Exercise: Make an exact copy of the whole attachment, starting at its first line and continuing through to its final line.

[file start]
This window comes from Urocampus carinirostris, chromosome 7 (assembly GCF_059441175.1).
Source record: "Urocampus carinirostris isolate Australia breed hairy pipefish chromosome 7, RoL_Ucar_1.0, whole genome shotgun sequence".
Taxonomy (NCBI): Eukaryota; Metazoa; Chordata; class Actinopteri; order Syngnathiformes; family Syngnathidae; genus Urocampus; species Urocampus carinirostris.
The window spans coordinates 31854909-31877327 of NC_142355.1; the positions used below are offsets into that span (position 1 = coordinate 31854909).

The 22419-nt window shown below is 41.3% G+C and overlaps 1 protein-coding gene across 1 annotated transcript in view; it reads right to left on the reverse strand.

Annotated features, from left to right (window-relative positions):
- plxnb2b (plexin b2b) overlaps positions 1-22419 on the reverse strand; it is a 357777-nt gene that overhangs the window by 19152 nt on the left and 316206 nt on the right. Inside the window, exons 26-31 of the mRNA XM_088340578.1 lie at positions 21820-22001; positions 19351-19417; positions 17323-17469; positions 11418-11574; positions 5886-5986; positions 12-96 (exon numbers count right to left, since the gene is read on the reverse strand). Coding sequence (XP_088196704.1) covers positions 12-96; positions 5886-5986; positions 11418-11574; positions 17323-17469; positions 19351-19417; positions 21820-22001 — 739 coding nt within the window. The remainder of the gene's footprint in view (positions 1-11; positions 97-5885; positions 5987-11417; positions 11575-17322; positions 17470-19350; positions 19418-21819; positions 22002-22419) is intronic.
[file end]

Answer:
This window comes from Urocampus carinirostris, chromosome 7 (assembly GCF_059441175.1).
Source record: "Urocampus carinirostris isolate Australia breed hairy pipefish chromosome 7, RoL_Ucar_1.0, whole genome shotgun sequence".
Taxonomy (NCBI): Eukaryota; Metazoa; Chordata; class Actinopteri; order Syngnathiformes; family Syngnathidae; genus Urocampus; species Urocampus carinirostris.
The window spans coordinates 31854909-31877327 of NC_142355.1; the positions used below are offsets into that span (position 1 = coordinate 31854909).

The 22419-nt window shown below is 41.3% G+C and overlaps 1 protein-coding gene across 1 annotated transcript in view; it reads right to left on the reverse strand.

Annotated features, from left to right (window-relative positions):
- plxnb2b (plexin b2b) overlaps positions 1-22419 on the reverse strand; it is a 357777-nt gene that overhangs the window by 19152 nt on the left and 316206 nt on the right. Inside the window, exons 26-31 of the mRNA XM_088340578.1 lie at positions 21820-22001; positions 19351-19417; positions 17323-17469; positions 11418-11574; positions 5886-5986; positions 12-96 (exon numbers count right to left, since the gene is read on the reverse strand). Coding sequence (XP_088196704.1) covers positions 12-96; positions 5886-5986; positions 11418-11574; positions 17323-17469; positions 19351-19417; positions 21820-22001 — 739 coding nt within the window. The remainder of the gene's footprint in view (positions 1-11; positions 97-5885; positions 5987-11417; positions 11575-17322; positions 17470-19350; positions 19418-21819; positions 22002-22419) is intronic.